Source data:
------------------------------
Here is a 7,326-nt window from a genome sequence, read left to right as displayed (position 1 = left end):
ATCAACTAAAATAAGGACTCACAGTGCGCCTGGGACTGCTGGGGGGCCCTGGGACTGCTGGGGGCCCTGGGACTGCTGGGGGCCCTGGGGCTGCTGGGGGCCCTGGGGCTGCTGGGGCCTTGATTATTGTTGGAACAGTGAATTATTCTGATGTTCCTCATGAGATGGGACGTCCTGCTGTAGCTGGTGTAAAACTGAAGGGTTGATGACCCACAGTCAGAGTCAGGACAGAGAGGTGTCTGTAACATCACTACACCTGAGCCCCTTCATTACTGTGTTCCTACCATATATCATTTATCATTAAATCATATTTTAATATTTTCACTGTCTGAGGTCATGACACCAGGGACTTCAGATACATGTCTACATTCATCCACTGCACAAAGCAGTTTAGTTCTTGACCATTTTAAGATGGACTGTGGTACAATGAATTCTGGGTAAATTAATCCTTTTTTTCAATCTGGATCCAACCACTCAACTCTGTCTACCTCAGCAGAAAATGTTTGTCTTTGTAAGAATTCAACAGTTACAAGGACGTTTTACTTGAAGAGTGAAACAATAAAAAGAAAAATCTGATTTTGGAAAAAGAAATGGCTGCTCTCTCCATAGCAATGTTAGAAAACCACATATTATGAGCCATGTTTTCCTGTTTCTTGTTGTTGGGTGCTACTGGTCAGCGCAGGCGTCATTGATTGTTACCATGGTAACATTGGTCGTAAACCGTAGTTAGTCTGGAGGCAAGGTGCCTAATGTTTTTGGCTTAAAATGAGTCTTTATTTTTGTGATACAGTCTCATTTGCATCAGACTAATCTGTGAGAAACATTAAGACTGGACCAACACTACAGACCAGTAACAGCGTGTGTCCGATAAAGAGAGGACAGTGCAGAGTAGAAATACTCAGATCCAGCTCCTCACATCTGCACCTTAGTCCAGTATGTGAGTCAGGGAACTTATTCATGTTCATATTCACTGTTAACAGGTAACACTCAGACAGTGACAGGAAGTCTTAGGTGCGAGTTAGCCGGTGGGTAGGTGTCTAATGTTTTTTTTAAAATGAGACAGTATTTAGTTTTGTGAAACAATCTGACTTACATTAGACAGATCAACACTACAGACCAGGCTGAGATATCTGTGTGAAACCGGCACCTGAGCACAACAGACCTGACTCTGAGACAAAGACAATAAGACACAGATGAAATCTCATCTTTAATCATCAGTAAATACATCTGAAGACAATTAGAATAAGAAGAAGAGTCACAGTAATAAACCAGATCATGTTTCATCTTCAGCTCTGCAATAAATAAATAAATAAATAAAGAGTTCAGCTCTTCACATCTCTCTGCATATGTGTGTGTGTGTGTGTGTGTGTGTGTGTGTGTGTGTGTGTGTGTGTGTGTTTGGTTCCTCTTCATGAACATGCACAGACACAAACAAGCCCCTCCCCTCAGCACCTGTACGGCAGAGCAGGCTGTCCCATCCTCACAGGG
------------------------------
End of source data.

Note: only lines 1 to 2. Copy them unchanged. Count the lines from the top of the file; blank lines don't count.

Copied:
Here is a 7,326-nt window from a genome sequence, read left to right as displayed (position 1 = left end):
ATCAACTAAAATAAGGACTCACAGTGCGCCTGGGACTGCTGGGGGGCCCTGGGACTGCTGGGGGCCCTGGGACTGCTGGGGGCCCTGGGGCTGCTGGGGGCCCTGGGGCTGCTGGGGCCTTGATTATTGTTGGAACAGTGAATTATTCTGATGTTCCTCATGAGATGGGACGTCCTGCTGTAGCTGGTGTAAAACTGAAGGGTTGATGACCCACAGTCAGAGTCAGGACAGAGAGGTGTCTGTAACATCACTACACCTGAGCCCCTTCATTACTGTGTTCCTACCATATATCATTTATCATTAAATCATATTTTAATATTTTCACTGTCTGAGGTCATGACACCAGGGACTTCAGATACATGTCTACATTCATCCACTGCACAAAGCAGTTTAGTTCTTGACCATTTTAAGATGGACTGTGGTACAATGAATTCTGGGTAAATTAATCCTTTTTTTCAATCTGGATCCAACCACTCAACTCTGTCTACCTCAGCAGAAAATGTTTGTCTTTGTAAGAATTCAACAGTTACAAGGACGTTTTACTTGAAGAGTGAAACAATAAAAAGAAAAATCTGATTTTGGAAAAAGAAATGGCTGCTCTCTCCATAGCAATGTTAGAAAACCACATATTATGAGCCATGTTTTCCTGTTTCTTGTTGTTGGGTGCTACTGGTCAGCGCAGGCGTCATTGATTGTTACCATGGTAACATTGGTCGTAAACCGTAGTTAGTCTGGAGGCAAGGTGCCTAATGTTTTTGGCTTAAAATGAGTCTTTATTTTTGTGATACAGTCTCATTTGCATCAGACTAATCTGTGAGAAACATTAAGACTGGACCAACACTACAGACCAGTAACAGCGTGTGTCCGATAAAGAGAGGACAGTGCAGAGTAGAAATACTCAGATCCAGCTCCTCACATCTGCACCTTAGTCCAGTATGTGAGTCAGGGAACTTATTCATGTTCATATTCACTGTTAACAGGTAACACTCAGACAGTGACAGGAAGTCTTAGGTGCGAGTTAGCCGGTGGGTAGGTGTCTAATGTTTTTTTTAAAATGAGACAGTATTTAGTTTTGTGAAACAATCTGACTTACATTAGACAGATCAACACTACAGACCAGGCTGAGATATCTGTGTGAAACCGGCACCTGAGCACAACAGACCTGACTCTGAGACAAAGACAATAAGACACAGATGAAATCTCATCTTTAATCATCAGTAAATACATCTGAAGACAATTAGAATAAGAAGAAGAGTCACAGTAATAAACCAGATCATGTTTCATCTTCAGCTCTGCAATAAATAAATAAATAAATAAAGAGTTCAGCTCTTCACATCTCTCTGCATATGTGTGTGTGTGTGTGTGTGTGTGTGTGTGTGTGTGTGTGTGTGTGTGTGTTTGGTTCCTCTTCATGAACATGCACAGACACAAACAAGCCCCTCCCCTCAGCACCTGTACGGCAGAGCAGGCTGTCCCATCCTCACAGGG